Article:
5. The UIAA recognises the enormous value of mountain areas as reservoirs of biological diversity; as places of great spiritual and historic interest; as places with spectacular natural phenomena associated with climate and geology, and as the location of some of the world’s most beautiful and peaceful landscapes. These range from places that are remote, wild and natural to places of inhabitation, often with much modified landscapes of great cultural value. The UIAA recognises that such areas often contain fragile, easily damaged ecosystems and local lifestyles, which are sensitive to external intrusion.
6. The UIAA recognises that mountains are often the source of products essential to humankind as a whole. Of these, the supplies of pure water in the streams and rivers that drain from the mountain ranges are of supreme importance. Similarly the UIAA recognises the use of mountain areas as the source of forest and agricultural products, of minerals and energy supplies. The UIAA emphasises, however, the need to extract these products in ways, which do not compromise the environmental quality of mountain areas.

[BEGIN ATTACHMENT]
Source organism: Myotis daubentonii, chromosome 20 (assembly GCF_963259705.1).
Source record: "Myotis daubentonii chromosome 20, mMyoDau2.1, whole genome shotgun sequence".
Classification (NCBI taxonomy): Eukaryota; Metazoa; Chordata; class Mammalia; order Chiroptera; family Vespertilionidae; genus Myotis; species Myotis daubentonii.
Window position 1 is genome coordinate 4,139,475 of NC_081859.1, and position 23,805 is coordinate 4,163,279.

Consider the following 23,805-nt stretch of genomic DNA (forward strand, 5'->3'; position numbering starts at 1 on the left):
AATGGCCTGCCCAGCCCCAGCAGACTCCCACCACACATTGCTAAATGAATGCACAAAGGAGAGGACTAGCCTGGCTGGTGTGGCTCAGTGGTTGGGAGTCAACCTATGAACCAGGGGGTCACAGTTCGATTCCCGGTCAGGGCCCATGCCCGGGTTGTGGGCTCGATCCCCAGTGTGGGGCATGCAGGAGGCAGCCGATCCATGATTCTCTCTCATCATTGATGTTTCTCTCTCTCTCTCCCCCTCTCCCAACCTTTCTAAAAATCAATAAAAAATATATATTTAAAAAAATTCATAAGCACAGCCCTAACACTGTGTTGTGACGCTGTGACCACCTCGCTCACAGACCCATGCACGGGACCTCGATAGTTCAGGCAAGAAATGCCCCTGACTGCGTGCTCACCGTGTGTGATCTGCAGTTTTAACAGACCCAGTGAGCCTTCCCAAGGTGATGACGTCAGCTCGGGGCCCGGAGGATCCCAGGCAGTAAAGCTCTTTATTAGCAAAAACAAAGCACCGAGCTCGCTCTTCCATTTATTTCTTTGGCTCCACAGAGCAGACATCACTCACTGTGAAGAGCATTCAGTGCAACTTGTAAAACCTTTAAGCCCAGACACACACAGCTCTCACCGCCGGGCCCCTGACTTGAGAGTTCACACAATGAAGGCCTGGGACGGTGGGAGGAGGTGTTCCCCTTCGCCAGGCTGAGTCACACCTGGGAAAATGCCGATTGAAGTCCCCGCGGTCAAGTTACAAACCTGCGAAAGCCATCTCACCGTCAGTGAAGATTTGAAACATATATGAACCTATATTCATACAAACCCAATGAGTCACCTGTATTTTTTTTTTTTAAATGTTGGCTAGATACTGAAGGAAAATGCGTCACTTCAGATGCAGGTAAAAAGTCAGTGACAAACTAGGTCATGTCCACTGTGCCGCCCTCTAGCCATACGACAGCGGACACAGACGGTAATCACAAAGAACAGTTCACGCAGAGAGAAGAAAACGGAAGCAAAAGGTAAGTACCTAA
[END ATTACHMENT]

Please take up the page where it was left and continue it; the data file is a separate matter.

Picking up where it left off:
7. The UIAA welcomes the role of mountain tourism in supporting local economies, including the production of locally marketed products, and recognises the need to maintain local land management skills. The UIAA is also concerned to ensure that the activities of mountaineers help to sustain local communities in ways, which are beneficial to mountain people as a whole and are acceptable to the mountaineering community.
8. The UIAA believes that mountaineers, as well as many other people and organisations, should be very concerned about the future of the mountain environment. The following types of impact threaten the integrity of mountain ecosystems and mountain communities and as such threaten the future enjoyment and participation in mountaineering.